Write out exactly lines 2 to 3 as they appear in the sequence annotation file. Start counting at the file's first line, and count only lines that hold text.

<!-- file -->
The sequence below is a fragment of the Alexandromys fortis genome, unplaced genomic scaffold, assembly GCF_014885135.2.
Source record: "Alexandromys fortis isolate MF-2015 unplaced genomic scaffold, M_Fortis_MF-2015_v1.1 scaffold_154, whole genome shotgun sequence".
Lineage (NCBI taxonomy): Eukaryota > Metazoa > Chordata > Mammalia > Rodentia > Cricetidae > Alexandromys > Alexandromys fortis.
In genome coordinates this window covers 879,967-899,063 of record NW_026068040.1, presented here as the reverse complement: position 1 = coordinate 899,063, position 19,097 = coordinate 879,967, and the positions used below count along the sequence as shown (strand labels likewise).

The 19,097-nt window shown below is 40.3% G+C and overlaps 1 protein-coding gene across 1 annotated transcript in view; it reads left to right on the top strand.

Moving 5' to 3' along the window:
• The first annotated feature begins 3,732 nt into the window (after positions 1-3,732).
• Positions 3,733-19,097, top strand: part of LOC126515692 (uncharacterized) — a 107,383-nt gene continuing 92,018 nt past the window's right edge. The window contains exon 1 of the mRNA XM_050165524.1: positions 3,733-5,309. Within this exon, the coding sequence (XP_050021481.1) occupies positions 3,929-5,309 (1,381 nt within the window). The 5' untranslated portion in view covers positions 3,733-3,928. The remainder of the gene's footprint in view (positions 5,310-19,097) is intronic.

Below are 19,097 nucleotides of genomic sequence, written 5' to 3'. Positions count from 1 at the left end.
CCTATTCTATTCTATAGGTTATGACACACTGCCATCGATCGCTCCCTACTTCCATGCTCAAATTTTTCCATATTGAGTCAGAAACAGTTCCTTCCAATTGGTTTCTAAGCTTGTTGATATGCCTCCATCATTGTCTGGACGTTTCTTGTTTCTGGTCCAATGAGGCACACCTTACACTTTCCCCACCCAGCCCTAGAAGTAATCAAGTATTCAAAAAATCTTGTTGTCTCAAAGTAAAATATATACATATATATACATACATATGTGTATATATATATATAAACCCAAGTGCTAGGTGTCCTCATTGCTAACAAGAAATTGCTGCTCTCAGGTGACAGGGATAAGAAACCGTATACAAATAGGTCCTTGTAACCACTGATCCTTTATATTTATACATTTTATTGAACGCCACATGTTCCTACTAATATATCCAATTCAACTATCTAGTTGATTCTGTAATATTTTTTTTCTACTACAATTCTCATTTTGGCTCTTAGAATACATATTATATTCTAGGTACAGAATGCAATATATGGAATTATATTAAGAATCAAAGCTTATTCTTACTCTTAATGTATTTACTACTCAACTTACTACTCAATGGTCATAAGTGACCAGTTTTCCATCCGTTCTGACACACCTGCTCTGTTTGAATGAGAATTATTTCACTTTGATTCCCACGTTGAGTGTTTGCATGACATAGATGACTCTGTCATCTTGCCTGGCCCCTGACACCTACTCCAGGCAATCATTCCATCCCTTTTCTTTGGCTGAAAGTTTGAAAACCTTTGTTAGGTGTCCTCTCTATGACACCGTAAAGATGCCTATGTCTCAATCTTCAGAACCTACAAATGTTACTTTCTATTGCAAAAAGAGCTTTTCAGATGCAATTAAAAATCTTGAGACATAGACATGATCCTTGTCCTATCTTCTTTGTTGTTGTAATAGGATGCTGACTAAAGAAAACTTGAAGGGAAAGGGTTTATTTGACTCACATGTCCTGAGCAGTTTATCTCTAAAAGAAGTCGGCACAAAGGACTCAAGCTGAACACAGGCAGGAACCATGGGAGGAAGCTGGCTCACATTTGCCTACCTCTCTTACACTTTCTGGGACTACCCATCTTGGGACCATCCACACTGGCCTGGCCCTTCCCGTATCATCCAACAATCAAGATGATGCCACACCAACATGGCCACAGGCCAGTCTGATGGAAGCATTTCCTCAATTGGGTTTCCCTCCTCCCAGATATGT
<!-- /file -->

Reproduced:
Source record: "Alexandromys fortis isolate MF-2015 unplaced genomic scaffold, M_Fortis_MF-2015_v1.1 scaffold_154, whole genome shotgun sequence".
Lineage (NCBI taxonomy): Eukaryota > Metazoa > Chordata > Mammalia > Rodentia > Cricetidae > Alexandromys > Alexandromys fortis.